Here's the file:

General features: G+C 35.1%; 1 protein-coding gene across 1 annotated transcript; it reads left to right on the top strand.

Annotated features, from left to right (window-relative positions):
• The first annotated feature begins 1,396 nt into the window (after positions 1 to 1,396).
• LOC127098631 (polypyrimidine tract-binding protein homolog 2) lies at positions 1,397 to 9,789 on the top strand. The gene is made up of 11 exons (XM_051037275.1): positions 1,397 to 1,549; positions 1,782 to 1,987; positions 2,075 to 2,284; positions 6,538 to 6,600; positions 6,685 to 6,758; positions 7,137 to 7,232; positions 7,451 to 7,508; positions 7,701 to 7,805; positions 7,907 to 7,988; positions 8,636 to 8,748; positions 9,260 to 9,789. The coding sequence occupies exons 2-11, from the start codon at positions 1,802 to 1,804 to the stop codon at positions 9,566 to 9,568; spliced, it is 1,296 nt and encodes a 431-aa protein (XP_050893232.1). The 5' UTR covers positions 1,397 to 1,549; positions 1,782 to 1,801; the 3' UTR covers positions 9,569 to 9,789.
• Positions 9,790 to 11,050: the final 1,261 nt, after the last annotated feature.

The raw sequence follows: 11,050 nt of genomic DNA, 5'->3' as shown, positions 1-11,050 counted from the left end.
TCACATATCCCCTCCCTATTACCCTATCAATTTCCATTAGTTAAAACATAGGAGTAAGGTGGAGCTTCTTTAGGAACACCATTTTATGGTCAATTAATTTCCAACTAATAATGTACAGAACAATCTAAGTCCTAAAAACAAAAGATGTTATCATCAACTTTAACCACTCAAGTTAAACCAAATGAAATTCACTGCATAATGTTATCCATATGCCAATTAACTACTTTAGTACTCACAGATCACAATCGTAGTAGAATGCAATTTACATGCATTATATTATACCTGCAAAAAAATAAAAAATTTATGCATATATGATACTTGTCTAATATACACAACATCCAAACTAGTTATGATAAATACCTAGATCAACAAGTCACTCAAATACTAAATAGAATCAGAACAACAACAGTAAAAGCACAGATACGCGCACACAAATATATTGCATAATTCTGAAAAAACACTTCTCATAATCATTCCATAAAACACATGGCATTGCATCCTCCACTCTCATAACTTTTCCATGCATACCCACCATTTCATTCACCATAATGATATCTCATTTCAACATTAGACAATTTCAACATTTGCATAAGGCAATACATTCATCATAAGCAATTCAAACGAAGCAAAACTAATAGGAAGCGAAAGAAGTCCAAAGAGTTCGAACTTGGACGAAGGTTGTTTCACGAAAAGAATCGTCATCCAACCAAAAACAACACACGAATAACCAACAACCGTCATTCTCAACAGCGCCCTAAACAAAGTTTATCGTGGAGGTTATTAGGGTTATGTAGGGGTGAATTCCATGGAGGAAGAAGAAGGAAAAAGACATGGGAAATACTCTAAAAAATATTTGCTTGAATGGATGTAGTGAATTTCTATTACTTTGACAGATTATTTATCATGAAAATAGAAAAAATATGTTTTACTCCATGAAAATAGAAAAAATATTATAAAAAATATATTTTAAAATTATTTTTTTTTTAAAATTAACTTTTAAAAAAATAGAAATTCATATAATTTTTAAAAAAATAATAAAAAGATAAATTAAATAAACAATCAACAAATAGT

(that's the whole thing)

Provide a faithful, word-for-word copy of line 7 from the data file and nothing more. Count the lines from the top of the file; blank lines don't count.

TCACATATCCCCTCCCTATTACCCTATCAATTTCCATTAGTTAAAACATAGGAGTAAGGTGGAGCTTCTTTAGGAACACCATTTTATGGTCAATTAATTTCCAACTAATAATGTACAGAACAATCTAAGTCCTAAAAACAAAAGATGTTATCATCAACTTTAACCACTCAAGTTAAACCAAATGAAATTCACTGCATAATGTTATCCATATGCCAATTAACTACTTTAGTACTCACAGATCACAATCGTAGTAGAATGCAATTTACATGCATTATATTATACCTGCAAAAAAATAAAAAATTTATGCATATATGATACTTGTCTAATATACACAACATCCAAACTAGTTATGATAAATACCTAGATCAACAAGTCACTCAAATACTAAATAGAATCAGAACAACAACAGTAAAAGCACAGATACGCGCACACAAATATATTGCATAATTCTGAAAAAACACTTCTCATAATCATTCCATAAAACACATGGCATTGCATCCTCCACTCTCATAACTTTTCCATGCATACCCACCATTTCATTCACCATAATGATATCTCATTTCAACATTAGACAATTTCAACATTTGCATAAGGCAATACATTCATCATAAGCAATTCAAACGAAGCAAAACTAATAGGAAGCGAAAGAAGTCCAAAGAGTTCGAACTTGGACGAAGGTTGTTTCACGAAAAGAATCGTCATCCAACCAAAAACAACACACGAATAACCAACAACCGTCATTCTCAACAGCGCCCTAAACAAAGTTTATCGTGGAGGTTATTAGGGTTATGTAGGGGTGAATTCCATGGAGGAAGAAGAAGGAAAAAGACATGGGAAATACTCTAAAAAATATTTGCTTGAATGGATGTAGTGAATTTCTATTACTTTGACAGATTATTTATCATGAAAATAGAAAAAATATGTTTTACTCCATGAAAATAGAAAAAATATTATAAAAAATATATTTTAAAATTATTTTTTTTTTAAAATTAACTTTTAAAAAAATAGAAATTCATATAATTTTTAAAAAAATAATAAAAAGATAAATTAAATAAACAATCAACAAATAGT